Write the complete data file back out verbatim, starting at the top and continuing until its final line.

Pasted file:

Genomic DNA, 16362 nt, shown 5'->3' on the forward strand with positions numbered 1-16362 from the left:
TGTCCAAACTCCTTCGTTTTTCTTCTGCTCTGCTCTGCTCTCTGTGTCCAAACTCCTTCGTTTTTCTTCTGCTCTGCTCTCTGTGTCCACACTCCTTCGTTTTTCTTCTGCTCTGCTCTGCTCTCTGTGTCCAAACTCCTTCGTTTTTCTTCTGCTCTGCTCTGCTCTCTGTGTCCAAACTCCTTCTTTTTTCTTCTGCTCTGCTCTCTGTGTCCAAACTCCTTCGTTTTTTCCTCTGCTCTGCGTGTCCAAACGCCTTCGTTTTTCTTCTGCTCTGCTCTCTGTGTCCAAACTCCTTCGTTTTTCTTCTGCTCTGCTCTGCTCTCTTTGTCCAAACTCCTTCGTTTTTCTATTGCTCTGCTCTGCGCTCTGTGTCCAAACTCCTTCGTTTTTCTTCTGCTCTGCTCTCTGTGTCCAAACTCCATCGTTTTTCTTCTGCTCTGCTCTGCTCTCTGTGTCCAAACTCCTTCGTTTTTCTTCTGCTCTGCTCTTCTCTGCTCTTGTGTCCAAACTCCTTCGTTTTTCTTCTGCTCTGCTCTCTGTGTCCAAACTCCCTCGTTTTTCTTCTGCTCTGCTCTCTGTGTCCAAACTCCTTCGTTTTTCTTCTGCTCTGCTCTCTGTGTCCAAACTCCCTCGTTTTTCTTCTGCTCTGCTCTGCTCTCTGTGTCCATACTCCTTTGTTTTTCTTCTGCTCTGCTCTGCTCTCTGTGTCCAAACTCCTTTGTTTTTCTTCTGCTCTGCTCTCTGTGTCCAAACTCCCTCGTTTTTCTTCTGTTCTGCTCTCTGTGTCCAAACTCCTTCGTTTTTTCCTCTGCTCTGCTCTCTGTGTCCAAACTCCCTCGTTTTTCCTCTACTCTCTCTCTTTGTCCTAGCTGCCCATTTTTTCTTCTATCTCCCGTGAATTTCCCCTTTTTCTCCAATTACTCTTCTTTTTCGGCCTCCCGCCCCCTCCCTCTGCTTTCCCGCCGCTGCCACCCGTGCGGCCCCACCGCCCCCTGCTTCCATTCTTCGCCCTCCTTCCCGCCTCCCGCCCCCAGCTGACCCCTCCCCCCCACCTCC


Genomic DNA, 16362 nt, shown 5'->3' on the forward strand with positions numbered 1-16362 from the left:
TGTCCAAACTCCTTCGTTTTTCTTCTGCTCTGCTCTGCTCTCTGTGTCCAAACTCCTTCGTTTTTCTTCTGCTCTGCTCTCTGTGTCCACACTCCTTCGTTTTTCTTCTGCTCTGCTCTGCTCTCTGTGTCCAAACTCCTTCGTTTTTCTTCTGCTCTGCTCTGCTCTCTGTGTCCAAACTCCTTCTTTTTTCTTCTGCTCTGCTCTCTGTGTCCAAACTCCTTCGTTTTTTCCTCTGCTCTGCGTGTCCAAACGCCTTCGTTTTTCTTCTGCTCTGCTCTCTGTGTCCAAACTCCTTCGTTTTTCTTCTGCTCTGCTCTGCTCTCTTTGTCCAAACTCCTTCGTTTTTCTATTGCTCTGCTCTGCGCTCTGTGTCCAAACTCCTTCGTTTTTCTTCTGCTCTGCTCTCTGTGTCCAAACTCCATCGTTTTTCTTCTGCTCTGCTCTGCTCTCTGTGTCCAAACTCCTTCGTTTTTCTTCTGCTCTGCTCTTCTCTGCTCTTGTGTCCAAACTCCTTCGTTTTTCTTCTGCTCTGCTCTCTGTGTCCAAACTCCCTCGTTTTTCTTCTGCTCTGCTCTCTGTGTCCAAACTCCTTCGTTTTTCTTCTGCTCTGCTCTCTGTGTCCAAACTCCCTCGTTTTTCTTCTGCTCTGCTCTGCTCTCTGTGTCCATACTCCTTTGTTTTTCTTCTGCTCTGCTCTGCTCTCTGTGTCCAAACTCCTTTGTTTTTCTTCTGCTCTGCTCTCTGTGTCCAAACTCCCTCGTTTTTCTTCTGTTCTGCTCTCTGTGTCCAAACTCCTTCGTTTTTTCCTCTGCTCTGCTCTCTGTGTCCAAACTCCCTCGTTTTTCCTCTACTCTCTCTCTTTGTCCTAGCTGCCCATTTTTTCTTCTATCTCCCGTGAATTTCCCCTTTTTCTCCAATTACTCTTCTTTTTCGGCCTCCCGCCCCCTCCCTCTGCTTTCCCGCCGCTGCCACCCGTGCGGCCCCACCGCCCCCTGCTTCCATTCTTCGCCCTCCTTCCCGCCTCCCGCCCCCAGCTGACCCCTCCCCCCCACCTCC